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Transit is the answer to meeting Illinois’ climate goals

April 18, 2024

Navy Pier Bus Turnaround Electric Bus and Ferris Wheel 0321

As we celebrate Earth Day 2024, the RTA is announcing Transforming Transit —the agency’s commitment to lead the Chicago region’s transit system into the future recognizing that transit is the greatest tool in the fight against climate change both by achieving a zero-emission system, and by encouraging more people to shift from cars to transit.

Transit accounts for just 2 percent of the region’s transportation emissions, while cars and trucks account for 59 percent. To further reduce the carbon footprint of transit, CTA, Metra, and Pace have made important progress in transitioning to zero-emission fleets, including collaborating with RTA on a regional application for $375 million in federal grant funding to purchase and deploy state-of-the-art green technology through a proposal submitted to the U.S. EPA earlier this month.

The agencies are also committed to growing ridership, which helps to reduce emissions by taking more drivers off the road and onto transit, which is inherently a more sustainable mode of travel.

Using new metrics to assess capital programming, RTA is prioritizing projects that mitigate climate impact, improve racial equity, and enhance service reliability. By prioritizing sustainable transportation projects in the communities most affected by climate change and improving service and reliability, transit is the answer to meeting the state’s climate goals.

While the RTA is committed to Transforming Transit, we cannot do it alone. The RTA’s 2024 State Legislative Agenda calls on lawmakers to reform how we plan, evaluate, and prioritize transportation projects to fully leverage the transit system to meet state climate goals.

Setting statewide greenhouse gas emissions targets and capitalizing on federal funding for transformative investments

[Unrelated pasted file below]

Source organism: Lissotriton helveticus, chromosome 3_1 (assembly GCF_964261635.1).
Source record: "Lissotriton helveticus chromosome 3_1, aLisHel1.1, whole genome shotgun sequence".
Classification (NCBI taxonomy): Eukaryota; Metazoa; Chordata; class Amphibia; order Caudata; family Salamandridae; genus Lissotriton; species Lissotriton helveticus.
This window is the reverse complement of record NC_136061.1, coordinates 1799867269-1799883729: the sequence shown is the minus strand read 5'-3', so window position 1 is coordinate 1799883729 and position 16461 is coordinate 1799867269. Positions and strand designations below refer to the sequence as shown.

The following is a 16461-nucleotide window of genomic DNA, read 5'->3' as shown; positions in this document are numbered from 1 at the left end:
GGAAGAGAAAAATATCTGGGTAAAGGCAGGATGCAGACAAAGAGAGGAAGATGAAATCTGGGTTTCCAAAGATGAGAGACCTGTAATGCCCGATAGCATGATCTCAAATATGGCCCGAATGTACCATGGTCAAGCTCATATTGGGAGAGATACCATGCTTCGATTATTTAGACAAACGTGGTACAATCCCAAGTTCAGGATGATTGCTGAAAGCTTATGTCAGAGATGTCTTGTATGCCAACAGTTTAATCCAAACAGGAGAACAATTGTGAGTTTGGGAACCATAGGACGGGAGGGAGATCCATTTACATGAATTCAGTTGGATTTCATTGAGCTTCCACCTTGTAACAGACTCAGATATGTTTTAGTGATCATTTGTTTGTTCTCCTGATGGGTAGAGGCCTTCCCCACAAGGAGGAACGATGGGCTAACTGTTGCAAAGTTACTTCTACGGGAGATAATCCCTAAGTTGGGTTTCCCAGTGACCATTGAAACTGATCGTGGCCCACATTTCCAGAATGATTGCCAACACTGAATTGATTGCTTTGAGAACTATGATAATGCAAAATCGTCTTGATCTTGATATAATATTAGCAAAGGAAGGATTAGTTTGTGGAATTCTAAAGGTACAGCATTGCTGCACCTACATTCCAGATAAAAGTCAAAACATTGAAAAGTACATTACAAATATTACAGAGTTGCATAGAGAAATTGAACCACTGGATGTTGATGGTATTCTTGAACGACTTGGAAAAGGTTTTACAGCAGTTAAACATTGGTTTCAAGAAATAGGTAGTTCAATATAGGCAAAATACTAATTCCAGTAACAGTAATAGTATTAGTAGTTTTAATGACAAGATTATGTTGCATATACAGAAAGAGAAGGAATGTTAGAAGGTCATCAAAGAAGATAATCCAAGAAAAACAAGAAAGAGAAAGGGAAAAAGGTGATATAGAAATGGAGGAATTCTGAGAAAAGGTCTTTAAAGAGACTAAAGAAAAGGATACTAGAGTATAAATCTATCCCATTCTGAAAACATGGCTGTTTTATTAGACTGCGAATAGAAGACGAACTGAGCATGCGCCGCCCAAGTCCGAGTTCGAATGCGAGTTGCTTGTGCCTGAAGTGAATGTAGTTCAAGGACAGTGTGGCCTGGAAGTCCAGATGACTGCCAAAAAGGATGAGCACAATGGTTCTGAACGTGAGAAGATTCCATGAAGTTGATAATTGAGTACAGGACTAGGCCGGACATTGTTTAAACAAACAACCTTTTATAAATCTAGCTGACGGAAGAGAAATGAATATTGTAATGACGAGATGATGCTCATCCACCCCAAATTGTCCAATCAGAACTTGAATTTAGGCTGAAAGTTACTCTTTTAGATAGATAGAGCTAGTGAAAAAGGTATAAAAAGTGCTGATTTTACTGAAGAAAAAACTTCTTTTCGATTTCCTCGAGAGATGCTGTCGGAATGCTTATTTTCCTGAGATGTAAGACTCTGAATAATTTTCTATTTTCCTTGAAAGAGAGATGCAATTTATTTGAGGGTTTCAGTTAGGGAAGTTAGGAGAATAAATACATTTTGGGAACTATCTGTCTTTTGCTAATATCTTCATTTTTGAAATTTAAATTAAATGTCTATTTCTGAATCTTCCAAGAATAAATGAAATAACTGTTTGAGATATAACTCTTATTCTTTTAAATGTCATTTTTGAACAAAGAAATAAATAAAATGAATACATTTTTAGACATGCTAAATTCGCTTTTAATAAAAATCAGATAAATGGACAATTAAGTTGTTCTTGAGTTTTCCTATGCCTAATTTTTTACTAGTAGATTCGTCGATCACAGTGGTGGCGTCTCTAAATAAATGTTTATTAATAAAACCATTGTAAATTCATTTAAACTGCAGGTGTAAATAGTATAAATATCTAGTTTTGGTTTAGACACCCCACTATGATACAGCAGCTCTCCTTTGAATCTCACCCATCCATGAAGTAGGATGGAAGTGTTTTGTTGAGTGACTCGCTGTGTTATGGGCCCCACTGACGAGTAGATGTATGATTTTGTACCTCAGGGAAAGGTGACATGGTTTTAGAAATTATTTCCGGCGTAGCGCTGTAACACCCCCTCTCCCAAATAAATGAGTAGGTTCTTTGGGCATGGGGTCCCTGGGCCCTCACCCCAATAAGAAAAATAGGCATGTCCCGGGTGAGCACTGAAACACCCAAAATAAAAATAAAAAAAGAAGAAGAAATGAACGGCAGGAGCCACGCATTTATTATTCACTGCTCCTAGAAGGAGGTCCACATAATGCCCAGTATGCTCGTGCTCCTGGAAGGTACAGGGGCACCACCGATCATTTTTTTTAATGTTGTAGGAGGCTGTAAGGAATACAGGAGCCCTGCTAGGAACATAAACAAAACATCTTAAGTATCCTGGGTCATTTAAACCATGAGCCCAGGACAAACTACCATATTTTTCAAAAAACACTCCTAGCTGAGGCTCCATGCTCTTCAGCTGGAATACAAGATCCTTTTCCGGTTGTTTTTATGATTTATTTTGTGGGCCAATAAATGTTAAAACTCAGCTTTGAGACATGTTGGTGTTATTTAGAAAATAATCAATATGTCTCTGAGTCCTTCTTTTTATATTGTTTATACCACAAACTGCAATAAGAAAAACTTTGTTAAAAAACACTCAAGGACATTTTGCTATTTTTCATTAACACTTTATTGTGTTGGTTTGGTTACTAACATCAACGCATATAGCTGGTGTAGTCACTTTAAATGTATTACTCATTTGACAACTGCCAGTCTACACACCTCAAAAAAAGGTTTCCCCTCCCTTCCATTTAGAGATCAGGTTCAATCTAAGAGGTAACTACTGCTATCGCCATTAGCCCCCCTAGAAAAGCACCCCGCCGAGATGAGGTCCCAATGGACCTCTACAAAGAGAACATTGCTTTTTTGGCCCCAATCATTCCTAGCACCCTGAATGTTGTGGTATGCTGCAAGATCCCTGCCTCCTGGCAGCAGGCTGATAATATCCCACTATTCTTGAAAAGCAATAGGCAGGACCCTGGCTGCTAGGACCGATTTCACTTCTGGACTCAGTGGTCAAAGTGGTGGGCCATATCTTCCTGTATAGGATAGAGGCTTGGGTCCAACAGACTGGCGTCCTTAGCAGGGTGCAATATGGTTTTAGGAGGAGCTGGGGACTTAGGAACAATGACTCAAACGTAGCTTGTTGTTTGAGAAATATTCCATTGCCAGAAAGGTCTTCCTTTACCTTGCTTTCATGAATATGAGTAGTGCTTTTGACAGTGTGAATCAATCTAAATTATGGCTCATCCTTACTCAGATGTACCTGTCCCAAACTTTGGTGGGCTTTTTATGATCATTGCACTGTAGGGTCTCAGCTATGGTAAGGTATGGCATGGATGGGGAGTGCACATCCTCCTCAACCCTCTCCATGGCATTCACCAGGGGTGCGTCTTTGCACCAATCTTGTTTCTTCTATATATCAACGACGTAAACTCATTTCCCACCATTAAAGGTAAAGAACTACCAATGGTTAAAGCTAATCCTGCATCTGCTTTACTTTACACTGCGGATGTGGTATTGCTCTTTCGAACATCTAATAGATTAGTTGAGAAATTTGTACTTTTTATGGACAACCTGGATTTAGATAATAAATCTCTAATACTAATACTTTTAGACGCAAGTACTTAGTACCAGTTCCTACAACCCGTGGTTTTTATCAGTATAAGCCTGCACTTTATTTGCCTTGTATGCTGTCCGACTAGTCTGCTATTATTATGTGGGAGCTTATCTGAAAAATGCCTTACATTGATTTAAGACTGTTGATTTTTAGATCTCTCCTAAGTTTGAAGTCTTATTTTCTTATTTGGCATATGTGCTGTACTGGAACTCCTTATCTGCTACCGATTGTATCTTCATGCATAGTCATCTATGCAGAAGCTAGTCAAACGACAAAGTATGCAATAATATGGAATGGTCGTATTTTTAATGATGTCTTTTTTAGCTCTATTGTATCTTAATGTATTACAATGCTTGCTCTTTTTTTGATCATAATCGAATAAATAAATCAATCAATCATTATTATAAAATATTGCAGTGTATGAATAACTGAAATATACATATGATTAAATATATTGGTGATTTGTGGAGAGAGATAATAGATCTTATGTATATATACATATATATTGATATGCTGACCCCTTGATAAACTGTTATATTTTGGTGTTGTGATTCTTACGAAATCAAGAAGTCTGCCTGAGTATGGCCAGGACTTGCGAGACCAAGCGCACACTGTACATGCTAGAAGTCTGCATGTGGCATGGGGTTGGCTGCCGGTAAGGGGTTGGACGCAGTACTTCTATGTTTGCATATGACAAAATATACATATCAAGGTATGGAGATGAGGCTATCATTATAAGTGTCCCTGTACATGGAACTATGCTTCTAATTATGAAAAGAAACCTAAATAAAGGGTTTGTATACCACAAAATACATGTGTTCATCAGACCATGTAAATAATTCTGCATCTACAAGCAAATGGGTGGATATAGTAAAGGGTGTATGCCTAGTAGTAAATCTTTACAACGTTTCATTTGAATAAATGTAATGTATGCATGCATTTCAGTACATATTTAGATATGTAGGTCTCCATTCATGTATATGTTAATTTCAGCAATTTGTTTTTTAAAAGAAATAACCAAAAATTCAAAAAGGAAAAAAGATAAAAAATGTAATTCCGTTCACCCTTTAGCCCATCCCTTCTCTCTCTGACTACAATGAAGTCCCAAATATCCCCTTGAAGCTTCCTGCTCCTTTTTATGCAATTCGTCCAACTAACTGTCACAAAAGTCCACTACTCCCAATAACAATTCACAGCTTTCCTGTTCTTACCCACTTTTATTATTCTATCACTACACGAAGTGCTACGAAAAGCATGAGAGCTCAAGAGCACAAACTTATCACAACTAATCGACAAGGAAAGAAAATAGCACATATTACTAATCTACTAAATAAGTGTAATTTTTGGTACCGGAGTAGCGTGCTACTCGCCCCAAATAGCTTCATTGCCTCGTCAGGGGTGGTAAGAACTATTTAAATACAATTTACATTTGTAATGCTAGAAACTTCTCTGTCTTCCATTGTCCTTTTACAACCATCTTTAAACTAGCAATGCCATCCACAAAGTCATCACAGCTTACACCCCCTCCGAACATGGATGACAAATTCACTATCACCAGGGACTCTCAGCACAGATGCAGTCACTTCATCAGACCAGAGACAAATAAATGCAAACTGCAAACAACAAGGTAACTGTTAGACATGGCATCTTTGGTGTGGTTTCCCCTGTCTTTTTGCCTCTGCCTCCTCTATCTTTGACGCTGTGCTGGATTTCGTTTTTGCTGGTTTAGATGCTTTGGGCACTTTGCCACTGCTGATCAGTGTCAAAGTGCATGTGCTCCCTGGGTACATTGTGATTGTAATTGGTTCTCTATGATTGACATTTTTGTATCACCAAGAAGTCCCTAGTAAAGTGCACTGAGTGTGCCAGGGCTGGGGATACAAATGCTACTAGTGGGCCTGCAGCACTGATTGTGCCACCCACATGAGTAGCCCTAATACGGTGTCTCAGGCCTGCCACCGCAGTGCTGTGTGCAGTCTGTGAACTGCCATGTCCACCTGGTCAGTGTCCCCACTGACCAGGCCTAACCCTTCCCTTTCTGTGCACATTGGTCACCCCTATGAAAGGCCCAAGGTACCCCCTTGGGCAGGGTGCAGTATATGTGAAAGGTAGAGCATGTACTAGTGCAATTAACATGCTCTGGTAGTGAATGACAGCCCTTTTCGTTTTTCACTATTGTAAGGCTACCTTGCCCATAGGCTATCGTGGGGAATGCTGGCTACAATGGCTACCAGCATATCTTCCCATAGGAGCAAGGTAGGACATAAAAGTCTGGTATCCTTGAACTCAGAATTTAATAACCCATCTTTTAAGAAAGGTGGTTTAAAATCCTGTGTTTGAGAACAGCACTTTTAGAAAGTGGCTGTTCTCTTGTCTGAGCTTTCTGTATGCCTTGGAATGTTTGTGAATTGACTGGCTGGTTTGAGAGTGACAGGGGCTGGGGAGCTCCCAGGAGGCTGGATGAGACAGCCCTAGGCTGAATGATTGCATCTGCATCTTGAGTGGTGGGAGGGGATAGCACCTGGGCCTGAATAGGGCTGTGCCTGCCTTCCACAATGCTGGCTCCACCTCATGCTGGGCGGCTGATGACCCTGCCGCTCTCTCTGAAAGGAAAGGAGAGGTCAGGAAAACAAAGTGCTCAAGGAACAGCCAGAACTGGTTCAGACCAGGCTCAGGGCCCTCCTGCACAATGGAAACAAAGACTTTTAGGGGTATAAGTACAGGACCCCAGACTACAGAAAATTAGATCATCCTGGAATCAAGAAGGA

One such reform, which lawmakers have considered in various forms over the years, is setting regional greenhouse gas emissions targets for the transportation sector. The federal government has already provided state Departments of Transportation (DOT) and Metropolitan Planning Organizations (MPO) with a national framework to track and reduce transportation-related emissions. The administrative rule allows states the flexibility to set their own targets for reduction, and the Infrastructure Investment and Jobs Act (IIJA) provides additional funding to states that implement on-road carbon reduction policies. The Inflation Reduction Act doubled down on these commitments, using the largest investment in reducing carbon pollution in U.S. history to catalyze economic growth.

The Climate Pollution Reduction Grants (CPRG) program, for example, provides $5 billion to states and local governments to develop and implement ambitious plans for reducing greenhouse gas emissions and other harmful air pollution. With transportation representing nearly 30 percent of greenhouse gas emissions nationally, this is a critical opportunity for states to leverage federal investment to reduce the transportation network’s environmental footprint.

Under this program, the RTA is seeking $375 million in federal grant funding to fight climate change in the Chicago region. “Transforming Transit: Accelerating a Zero-Emission Fleet in the Chicago region” would allow CTA, Metra, and Pace to purchase and deploy state-of-the-art green technology benefiting riders and residents, with a focus on communities overburdened by poor air quality and related health effects.

If awarded, the CPRG funding would be a transformative investment in the fight against climate change in our region, funding the following investments:

  • $125 million for CTA to purchase up to fifty 60-foot articulated electric buses and two charging cabinets supporting up to 40 pantograph chargers to be housed in their 103rd Street bus garage and used on at least two of 25 routes originating in the historic Pullman neighborhood on Chicago’s Far Southeast Side – a historically disadvantaged community and one of the areas of greatest concern for pollution burdens and vulnerability.
  • $125 million for Pace to purchase up to eighty-three electric 40-foot buses to be housed in their North (Waukegan) and Southwest (Bridgeview) Division garages and deployed along 23 routes. Waukegan and Bridgeview are historically disadvantaged communities vulnerable to pollution and air quality issues.
  • $125 million for Metra to purchase 32 battery-powered trailer cars and 8 docking stations that will allow Metra to retire 16 of its oldest diesel locomotives and add service on three high-ridership lines: Union Pacific North, Milwaukee District West, and the Rock Island Beverly Branch. Metra plans to become the first passenger rail provider in the U.S. to introduce battery-electric trains.

Together the improvements included in this phase of Transforming Transitwill reduce carbon dioxide emissions in the transportation sector by a total of 40,568 tons annually once fully implemented. In the near term, the project will result in a 135,506-ton GHG reduction from 2025 to 2030, and a cumulative 402,165-ton GHG reduction from 2025 to 2050. Read more in a press release and project summary.